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Redistricting maps elicit mixed reaction

The Legislative Task Force on Demographic Research and Reappointment has suggested adding another district to the Senate, and dramatically redrawing Senate lines in the Capital District.

The Legislative Task Force on Demographic Research and Reappointment has suggested adding another district to the Senate, and dramatically redrawing Senate lines in the Capital District.

— “(The maps) are definitely drawn to protect incumbents rather than represent the people,” said Mahoney. “One of the big things they do is in the Senate, which is controlled by Republicans, puts many more people in the districts in New York City which is a very Democratic part of the state. In upstate, which has more Republicans … there are fewer people in each district so it creates more districts that swing their way.”

Mahoney said the exact opposite holds true in the Assembly, which is Democrat controlled.

“They build up their strengths downstate more than it should be and make upstate lack the representation it deserves,” said Mahoney.

The proposed redistricting maps can be drawn up every 10 years during a census to accommodate population shifts. The LATFOR consists of six members but the party controlling the Assembly or Senate chamber generally has control of the redistricting for that body. This year’s maps contain what some longtime legislators believe to be the most extreme examples of gerrymandering they’ve ever seen.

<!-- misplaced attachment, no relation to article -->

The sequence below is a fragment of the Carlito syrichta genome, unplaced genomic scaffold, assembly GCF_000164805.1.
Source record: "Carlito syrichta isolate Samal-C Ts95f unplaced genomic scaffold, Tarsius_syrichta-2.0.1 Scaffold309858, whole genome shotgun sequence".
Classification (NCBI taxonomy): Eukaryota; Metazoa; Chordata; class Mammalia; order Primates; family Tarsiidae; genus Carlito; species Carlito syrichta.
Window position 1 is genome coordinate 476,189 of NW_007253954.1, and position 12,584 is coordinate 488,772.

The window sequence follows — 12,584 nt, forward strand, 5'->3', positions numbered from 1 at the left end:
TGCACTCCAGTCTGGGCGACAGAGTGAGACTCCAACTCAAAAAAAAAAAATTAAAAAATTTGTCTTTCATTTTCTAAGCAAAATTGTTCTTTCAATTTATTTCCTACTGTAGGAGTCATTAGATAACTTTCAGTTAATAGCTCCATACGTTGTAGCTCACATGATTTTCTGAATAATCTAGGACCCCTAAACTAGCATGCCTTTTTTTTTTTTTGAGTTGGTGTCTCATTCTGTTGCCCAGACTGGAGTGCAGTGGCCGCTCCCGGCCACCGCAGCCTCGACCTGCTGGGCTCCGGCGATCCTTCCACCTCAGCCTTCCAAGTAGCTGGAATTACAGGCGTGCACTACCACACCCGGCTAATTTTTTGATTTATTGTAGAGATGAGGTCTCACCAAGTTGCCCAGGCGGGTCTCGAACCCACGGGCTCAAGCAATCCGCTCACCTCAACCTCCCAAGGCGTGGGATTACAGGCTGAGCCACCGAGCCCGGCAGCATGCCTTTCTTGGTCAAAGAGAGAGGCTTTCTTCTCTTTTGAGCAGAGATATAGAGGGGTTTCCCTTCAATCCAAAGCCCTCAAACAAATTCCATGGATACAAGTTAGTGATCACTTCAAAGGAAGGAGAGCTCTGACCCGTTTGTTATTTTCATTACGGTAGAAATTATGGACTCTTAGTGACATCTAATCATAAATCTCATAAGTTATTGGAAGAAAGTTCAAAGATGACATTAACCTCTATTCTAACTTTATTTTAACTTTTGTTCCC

“This is my fourth redistricting. … This is the most change that I’ve ever had,” said Sen. Hugh Farley, R-Glenville, who represents the 44th. “I’m going to end up with one of the largest districts in the state.”

Farley is losing Montgomery County, Rotterdam, Duanesburg and Princetown and picking up more of Saratoga County and some of Herkimer and Hamilton counties. He said he’s “familiar” with the new territory and that it’s quite Republican, but it would be sad to say goodbye to some towns he’s represented for 36 years.

“It’s always hard to lose good friends like that,” said Farley.

Assemblyman James Tedisco, R-Glenville, of the 110th Assembly district also saw quite a bit of change to his territory, losing all of Saratoga County.

“This is my fourth redistricting I’ve been through. It’s always a bit disconcerting; there’s a lot of anxiety when you represent a specific district like the City of Niskayuna and build up some great relationships, friendships and constituents,” said Tedisco. “I’ve done that and certainly I’ll miss that if this comes to fruition.”

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